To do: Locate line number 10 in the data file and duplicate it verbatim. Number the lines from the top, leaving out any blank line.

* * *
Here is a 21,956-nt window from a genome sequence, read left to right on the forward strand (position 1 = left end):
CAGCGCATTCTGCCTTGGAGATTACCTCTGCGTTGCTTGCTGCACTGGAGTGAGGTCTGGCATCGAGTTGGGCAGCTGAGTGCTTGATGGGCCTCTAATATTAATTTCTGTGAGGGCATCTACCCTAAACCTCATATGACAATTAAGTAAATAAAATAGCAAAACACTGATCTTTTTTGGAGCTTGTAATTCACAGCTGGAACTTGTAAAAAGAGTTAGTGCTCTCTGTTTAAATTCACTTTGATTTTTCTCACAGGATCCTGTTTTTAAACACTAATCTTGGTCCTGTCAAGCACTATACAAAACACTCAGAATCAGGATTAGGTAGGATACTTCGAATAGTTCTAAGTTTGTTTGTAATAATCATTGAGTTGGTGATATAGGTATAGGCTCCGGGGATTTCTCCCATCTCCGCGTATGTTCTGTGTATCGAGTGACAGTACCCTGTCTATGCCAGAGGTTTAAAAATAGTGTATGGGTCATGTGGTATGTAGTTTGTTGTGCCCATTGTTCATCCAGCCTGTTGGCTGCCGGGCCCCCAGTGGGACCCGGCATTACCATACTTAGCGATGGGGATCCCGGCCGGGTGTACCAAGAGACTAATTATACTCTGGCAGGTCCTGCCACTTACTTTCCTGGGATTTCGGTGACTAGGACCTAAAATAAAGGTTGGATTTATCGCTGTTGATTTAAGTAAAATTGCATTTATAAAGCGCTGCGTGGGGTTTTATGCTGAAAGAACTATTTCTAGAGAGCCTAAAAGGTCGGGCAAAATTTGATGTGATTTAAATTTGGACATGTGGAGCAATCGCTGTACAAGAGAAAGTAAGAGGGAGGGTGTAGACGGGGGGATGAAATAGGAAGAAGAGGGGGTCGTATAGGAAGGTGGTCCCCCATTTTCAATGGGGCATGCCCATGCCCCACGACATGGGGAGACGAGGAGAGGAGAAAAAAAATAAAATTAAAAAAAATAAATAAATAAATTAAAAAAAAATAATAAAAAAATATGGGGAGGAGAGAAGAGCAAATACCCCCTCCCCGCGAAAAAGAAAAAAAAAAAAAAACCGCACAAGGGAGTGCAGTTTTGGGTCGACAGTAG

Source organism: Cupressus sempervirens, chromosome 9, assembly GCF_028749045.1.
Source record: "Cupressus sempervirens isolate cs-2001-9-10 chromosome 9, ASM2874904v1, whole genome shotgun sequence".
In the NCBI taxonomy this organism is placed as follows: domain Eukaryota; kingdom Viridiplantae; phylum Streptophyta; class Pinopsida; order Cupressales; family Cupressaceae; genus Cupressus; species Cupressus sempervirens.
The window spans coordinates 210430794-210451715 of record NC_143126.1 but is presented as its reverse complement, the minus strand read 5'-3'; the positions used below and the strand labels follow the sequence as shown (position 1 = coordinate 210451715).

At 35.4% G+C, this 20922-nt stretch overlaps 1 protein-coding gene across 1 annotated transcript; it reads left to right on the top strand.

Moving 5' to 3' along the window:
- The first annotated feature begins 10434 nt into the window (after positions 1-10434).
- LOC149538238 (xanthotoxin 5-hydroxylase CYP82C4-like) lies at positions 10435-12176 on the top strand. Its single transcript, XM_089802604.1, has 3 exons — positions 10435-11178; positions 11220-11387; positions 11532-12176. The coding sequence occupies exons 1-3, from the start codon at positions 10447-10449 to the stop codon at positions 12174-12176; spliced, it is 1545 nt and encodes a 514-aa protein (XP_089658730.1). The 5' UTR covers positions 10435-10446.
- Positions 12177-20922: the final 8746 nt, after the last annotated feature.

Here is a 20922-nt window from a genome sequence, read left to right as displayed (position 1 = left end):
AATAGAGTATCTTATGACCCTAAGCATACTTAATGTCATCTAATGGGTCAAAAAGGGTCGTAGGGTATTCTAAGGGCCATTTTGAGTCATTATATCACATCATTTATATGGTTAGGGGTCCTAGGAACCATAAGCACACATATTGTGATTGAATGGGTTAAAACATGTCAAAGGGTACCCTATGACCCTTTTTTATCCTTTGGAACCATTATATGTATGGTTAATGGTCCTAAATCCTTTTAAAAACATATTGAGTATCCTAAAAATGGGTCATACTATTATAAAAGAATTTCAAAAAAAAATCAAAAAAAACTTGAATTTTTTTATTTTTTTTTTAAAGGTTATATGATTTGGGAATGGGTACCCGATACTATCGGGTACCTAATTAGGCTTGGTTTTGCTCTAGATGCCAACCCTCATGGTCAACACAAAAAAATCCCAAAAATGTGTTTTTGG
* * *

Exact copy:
- LOC149538238 (xanthotoxin 5-hydroxylase CYP82C4-like) lies at positions 10435-12176 on the top strand. Its single transcript, XM_089802604.1, has 3 exons — positions 10435-11178; positions 11220-11387; positions 11532-12176. The coding sequence occupies exons 1-3, from the start codon at positions 10447-10449 to the stop codon at positions 12174-12176; spliced, it is 1545 nt and encodes a 514-aa protein (XP_089658730.1). The 5' UTR covers positions 10435-10446.